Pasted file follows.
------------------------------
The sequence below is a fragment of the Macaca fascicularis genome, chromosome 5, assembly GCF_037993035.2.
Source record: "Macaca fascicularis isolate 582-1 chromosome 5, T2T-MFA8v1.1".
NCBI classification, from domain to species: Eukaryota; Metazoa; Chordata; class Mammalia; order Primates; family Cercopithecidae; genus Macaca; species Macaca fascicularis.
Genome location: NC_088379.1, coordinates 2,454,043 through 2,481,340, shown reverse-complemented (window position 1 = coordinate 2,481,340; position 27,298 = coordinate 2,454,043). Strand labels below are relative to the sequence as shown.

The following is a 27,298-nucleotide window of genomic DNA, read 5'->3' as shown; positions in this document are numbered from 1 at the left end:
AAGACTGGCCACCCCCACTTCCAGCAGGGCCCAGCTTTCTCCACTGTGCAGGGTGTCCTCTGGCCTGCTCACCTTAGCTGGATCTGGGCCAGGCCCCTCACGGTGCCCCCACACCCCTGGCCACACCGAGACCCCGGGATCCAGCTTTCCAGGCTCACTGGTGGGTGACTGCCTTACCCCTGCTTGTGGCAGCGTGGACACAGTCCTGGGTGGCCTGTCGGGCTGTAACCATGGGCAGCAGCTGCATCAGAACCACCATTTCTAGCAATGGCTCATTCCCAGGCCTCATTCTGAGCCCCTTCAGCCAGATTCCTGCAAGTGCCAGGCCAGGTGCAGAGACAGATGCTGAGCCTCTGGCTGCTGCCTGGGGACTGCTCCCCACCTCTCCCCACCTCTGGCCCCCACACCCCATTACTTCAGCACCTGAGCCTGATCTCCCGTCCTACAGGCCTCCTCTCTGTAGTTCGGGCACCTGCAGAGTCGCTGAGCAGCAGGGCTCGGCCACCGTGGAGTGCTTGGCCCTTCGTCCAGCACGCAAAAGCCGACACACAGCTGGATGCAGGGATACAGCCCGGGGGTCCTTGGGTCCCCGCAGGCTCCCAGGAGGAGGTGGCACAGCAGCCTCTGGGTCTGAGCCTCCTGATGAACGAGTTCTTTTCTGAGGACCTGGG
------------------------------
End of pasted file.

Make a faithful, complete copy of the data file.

The sequence below is a fragment of the Macaca fascicularis genome, chromosome 5, assembly GCF_037993035.2.
Source record: "Macaca fascicularis isolate 582-1 chromosome 5, T2T-MFA8v1.1".
NCBI classification, from domain to species: Eukaryota; Metazoa; Chordata; class Mammalia; order Primates; family Cercopithecidae; genus Macaca; species Macaca fascicularis.
Genome location: NC_088379.1, coordinates 2,454,043 through 2,481,340, shown reverse-complemented (window position 1 = coordinate 2,481,340; position 27,298 = coordinate 2,454,043). Strand labels below are relative to the sequence as shown.

The following is a 27,298-nucleotide window of genomic DNA, read 5'->3' as shown; positions in this document are numbered from 1 at the left end:
AAGACTGGCCACCCCCACTTCCAGCAGGGCCCAGCTTTCTCCACTGTGCAGGGTGTCCTCTGGCCTGCTCACCTTAGCTGGATCTGGGCCAGGCCCCTCACGGTGCCCCCACACCCCTGGCCACACCGAGACCCCGGGATCCAGCTTTCCAGGCTCACTGGTGGGTGACTGCCTTACCCCTGCTTGTGGCAGCGTGGACACAGTCCTGGGTGGCCTGTCGGGCTGTAACCATGGGCAGCAGCTGCATCAGAACCACCATTTCTAGCAATGGCTCATTCCCAGGCCTCATTCTGAGCCCCTTCAGCCAGATTCCTGCAAGTGCCAGGCCAGGTGCAGAGACAGATGCTGAGCCTCTGGCTGCTGCCTGGGGACTGCTCCCCACCTCTCCCCACCTCTGGCCCCCACACCCCATTACTTCAGCACCTGAGCCTGATCTCCCGTCCTACAGGCCTCCTCTCTGTAGTTCGGGCACCTGCAGAGTCGCTGAGCAGCAGGGCTCGGCCACCGTGGAGTGCTTGGCCCTTCGTCCAGCACGCAAAAGCCGACACACAGCTGGATGCAGGGATACAGCCCGGGGGTCCTTGGGTCCCCGCAGGCTCCCAGGAGGAGGTGGCACAGCAGCCTCTGGGTCTGAGCCTCCTGATGAACGAGTTCTTTTCTGAGGACCTGGG